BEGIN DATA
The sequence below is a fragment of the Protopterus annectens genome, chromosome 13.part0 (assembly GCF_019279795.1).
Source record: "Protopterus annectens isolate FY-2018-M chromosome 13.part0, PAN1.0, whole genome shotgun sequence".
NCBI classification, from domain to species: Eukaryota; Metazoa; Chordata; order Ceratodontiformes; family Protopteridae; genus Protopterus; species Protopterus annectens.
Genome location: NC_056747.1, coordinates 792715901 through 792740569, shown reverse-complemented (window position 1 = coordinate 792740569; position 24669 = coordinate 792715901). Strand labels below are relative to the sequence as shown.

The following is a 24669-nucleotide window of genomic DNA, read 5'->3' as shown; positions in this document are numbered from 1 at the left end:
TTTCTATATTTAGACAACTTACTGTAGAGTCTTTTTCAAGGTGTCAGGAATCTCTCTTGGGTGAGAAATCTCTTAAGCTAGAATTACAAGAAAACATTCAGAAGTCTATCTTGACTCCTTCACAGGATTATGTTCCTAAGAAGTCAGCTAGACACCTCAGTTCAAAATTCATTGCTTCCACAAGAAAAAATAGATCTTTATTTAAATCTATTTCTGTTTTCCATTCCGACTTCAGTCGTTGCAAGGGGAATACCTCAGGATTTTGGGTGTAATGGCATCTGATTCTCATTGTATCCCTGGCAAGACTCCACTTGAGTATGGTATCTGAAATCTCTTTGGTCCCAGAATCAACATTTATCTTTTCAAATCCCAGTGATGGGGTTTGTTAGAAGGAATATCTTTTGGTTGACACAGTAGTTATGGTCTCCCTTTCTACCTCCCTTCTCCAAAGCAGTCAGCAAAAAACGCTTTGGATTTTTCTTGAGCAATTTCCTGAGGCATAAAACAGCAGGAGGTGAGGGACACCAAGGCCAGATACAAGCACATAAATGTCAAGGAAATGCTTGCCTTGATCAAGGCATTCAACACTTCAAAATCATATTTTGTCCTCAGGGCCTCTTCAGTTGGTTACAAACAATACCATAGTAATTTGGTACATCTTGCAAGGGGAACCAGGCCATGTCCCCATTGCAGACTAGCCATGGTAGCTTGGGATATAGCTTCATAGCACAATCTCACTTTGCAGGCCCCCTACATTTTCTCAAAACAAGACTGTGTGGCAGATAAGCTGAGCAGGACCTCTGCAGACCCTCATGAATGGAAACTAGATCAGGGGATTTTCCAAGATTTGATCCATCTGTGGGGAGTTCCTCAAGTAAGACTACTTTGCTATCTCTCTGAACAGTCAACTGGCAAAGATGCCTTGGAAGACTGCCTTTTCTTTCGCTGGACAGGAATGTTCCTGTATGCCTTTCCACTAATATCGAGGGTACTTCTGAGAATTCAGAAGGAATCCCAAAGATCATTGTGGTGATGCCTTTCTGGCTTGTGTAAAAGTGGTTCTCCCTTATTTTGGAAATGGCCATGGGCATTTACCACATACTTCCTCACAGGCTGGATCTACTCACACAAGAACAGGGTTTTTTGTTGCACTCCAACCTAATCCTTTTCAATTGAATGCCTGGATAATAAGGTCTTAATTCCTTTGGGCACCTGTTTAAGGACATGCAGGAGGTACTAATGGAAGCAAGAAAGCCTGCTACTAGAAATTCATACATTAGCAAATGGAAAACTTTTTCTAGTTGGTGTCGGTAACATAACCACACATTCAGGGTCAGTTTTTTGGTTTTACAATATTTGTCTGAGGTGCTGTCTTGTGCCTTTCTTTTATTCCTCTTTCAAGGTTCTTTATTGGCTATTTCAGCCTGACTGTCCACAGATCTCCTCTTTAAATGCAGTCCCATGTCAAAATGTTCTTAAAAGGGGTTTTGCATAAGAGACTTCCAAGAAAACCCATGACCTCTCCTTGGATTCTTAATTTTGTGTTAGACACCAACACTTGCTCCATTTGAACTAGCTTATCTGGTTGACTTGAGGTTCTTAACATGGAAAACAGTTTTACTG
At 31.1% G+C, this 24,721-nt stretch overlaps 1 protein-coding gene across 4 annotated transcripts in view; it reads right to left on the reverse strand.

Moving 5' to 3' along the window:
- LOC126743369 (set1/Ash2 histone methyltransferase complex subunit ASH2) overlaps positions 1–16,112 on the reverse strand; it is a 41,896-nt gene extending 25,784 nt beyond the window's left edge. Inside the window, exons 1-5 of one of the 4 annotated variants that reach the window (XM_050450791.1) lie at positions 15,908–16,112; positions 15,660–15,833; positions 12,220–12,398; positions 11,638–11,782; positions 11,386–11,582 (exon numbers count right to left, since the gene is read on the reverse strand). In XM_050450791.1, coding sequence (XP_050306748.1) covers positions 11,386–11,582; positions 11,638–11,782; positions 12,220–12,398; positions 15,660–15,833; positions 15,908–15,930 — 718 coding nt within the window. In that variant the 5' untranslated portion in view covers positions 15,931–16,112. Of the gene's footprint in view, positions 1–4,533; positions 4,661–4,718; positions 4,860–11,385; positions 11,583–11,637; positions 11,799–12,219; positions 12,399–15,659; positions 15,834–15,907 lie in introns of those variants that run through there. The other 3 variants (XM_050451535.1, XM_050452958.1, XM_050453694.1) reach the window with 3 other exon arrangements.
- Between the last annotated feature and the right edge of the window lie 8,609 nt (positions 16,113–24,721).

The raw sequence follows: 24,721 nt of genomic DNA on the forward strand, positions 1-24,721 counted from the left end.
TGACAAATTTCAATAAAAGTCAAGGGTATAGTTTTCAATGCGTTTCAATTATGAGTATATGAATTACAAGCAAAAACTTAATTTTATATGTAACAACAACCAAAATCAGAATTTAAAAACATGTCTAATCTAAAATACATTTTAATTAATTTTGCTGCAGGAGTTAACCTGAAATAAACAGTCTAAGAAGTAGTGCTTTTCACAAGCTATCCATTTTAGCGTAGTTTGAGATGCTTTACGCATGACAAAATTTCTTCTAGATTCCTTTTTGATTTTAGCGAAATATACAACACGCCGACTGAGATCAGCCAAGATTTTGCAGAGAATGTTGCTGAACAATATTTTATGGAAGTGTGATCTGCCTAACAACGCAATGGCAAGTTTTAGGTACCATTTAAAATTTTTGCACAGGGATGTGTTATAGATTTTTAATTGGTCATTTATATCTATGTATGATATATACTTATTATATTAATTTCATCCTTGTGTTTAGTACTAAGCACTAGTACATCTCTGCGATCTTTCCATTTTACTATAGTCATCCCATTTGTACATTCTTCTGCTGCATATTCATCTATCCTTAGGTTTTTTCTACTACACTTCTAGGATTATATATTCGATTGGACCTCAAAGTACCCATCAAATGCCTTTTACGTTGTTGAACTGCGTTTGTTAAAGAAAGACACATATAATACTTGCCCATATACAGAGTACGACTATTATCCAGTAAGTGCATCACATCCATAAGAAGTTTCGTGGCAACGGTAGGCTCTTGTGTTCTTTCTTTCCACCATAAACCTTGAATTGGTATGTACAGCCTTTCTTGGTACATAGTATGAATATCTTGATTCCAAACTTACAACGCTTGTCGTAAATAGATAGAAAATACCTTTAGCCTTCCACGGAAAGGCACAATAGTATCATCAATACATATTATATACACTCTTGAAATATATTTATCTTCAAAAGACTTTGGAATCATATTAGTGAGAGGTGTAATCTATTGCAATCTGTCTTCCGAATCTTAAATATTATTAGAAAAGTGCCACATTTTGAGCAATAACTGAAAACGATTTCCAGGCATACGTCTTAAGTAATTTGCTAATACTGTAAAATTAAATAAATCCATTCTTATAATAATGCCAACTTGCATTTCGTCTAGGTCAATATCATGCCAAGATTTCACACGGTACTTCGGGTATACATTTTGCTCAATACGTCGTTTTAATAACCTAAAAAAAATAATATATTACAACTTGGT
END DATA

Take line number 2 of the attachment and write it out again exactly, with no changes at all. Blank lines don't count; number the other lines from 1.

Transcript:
Source record: "Protopterus annectens isolate FY-2018-M chromosome 13.part0, PAN1.0, whole genome shotgun sequence".